Monday, April 2, 2012


Two weeks ago one of my student soldiers told me that a black teenager carrying only a packet of Skittles his hand had been shot dead by a white male who thought he was suspicious.

Right there, I told the young man the following:
“If you look closer, you’ll find that this adolescent is from a middle class family. It wouldn’t even dawn on him that he was doing something wrong walking in his own neighborhood. A lower class black kid knows better and wouldn’t do that, unless he’s up to no good.”

I suddenly felt a punch in the gut. The na├»ve kid I was talking about represented my own sons, and also the soldier in front of me. He was born and raised in the US from African parents, academics. Just like this soldier at some point in his life and most middle and upper class black boys throughout the country, my sons are growing up, moving comfortably in their environment and interacting with their friends and neighbors, oblivious of yet another insidious danger to their well-being.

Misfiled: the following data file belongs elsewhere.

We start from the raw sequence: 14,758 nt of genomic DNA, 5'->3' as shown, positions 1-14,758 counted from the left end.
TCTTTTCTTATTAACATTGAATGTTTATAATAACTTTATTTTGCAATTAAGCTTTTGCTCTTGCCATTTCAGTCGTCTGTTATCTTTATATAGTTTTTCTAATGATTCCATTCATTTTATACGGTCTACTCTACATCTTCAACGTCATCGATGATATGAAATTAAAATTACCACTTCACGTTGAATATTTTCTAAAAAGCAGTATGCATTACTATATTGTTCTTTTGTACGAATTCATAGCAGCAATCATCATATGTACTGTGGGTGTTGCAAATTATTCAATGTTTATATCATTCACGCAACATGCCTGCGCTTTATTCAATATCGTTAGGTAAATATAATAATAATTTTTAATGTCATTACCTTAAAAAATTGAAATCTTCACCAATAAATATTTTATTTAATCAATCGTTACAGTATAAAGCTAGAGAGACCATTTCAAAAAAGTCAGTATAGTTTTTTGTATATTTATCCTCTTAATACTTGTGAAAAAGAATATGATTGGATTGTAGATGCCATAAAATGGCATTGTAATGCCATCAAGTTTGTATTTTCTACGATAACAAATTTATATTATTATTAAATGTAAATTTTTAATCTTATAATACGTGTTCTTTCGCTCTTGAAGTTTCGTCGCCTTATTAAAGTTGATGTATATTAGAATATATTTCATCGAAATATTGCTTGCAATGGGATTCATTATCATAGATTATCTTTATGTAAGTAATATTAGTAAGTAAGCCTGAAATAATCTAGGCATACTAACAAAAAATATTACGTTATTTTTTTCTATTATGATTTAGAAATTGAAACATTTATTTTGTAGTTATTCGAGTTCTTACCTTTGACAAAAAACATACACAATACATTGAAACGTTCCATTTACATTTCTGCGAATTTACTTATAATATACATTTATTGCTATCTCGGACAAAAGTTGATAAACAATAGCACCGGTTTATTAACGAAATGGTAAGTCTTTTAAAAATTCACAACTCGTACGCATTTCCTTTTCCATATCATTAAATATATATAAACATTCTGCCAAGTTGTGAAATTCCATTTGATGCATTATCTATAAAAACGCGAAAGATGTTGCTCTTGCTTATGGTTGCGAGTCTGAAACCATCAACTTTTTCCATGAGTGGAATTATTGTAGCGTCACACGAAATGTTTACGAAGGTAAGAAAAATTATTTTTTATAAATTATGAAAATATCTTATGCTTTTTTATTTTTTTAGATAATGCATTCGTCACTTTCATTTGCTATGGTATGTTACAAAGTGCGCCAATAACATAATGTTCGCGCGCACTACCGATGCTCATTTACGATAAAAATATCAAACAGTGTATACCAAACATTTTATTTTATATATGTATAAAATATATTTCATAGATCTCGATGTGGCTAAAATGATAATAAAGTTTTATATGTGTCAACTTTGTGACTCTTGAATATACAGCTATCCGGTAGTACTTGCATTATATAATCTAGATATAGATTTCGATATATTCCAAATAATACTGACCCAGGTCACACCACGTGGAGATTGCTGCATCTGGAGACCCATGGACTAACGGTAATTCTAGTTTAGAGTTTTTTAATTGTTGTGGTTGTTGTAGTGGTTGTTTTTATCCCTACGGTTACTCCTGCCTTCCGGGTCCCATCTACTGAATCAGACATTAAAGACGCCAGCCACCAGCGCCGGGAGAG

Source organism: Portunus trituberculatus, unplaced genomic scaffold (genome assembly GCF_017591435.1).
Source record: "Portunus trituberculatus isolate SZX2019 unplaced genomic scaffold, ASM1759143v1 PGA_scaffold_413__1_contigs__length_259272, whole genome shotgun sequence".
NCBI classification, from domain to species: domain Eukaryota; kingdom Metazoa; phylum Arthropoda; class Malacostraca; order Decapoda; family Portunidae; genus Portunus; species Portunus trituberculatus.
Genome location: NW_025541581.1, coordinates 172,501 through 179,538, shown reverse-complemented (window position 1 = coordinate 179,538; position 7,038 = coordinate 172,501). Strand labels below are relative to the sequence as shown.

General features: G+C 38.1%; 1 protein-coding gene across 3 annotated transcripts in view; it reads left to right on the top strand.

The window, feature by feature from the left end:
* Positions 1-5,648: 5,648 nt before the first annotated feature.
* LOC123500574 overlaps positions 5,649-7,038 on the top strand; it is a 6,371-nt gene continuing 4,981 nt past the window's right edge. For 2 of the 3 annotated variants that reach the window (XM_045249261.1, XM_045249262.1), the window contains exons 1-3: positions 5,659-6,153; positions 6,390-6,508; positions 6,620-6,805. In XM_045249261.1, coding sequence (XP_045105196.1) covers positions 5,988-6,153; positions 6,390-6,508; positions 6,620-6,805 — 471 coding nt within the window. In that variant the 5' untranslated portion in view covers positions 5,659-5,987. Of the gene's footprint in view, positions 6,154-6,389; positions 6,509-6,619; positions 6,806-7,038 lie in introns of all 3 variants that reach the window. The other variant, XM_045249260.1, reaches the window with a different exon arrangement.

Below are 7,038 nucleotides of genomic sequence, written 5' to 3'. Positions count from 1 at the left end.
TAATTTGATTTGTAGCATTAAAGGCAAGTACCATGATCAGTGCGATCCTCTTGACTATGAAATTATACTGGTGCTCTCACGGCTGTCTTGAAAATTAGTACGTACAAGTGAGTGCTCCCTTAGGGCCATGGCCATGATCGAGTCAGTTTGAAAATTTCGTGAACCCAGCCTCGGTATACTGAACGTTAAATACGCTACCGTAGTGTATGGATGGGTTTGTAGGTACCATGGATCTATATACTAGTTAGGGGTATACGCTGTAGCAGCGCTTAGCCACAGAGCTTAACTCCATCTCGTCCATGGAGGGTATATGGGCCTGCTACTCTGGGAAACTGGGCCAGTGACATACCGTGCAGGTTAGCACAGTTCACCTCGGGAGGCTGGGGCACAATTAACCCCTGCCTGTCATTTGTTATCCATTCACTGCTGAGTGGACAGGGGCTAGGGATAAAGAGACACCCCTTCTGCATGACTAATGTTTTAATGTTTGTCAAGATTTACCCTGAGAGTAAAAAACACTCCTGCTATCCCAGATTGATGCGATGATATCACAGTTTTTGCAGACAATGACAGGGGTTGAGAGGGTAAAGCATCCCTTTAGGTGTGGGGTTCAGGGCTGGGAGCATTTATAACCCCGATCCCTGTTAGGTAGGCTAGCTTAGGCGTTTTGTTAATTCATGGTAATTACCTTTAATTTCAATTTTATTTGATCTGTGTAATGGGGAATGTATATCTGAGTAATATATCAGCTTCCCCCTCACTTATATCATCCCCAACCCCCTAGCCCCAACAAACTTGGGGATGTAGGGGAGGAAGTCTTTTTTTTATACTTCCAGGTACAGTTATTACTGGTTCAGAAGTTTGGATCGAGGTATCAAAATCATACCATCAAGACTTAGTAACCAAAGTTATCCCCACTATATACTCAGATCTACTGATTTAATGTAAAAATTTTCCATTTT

I felt guilty. Throughout their lives, my children have heard their father and I parrot motivational speeches to success, blistering criticisms – of course laced with love – and veiled warnings about lurking predators. “Never play at Johnny’s house when he’s not there,” I’d often say when I really meant “beware of Johnny’s dad, even if he’s Johnny’s dad. Who knows if he is a dirty mind?” But I didn’t realize that our children and us, never had what a black mother on NPR today called “The Talk,” a conversation African-American parents have been having with their sons since way back, to warn them of the dangers of being black men in America.
Like this soldier’s parents, having been born and raised elsewhere in the world made me either oblivious or dismissive of certain undeniable realities. I was going to have the talk with my sons, to begin with, with my seventeen year old, exactly Trayvon Martin’s age. I decided to handwrite him a letter first, in case I trip over my word during the conversation and lose some of the crucial words streaming through my brain right this moment. 

Read letter next...

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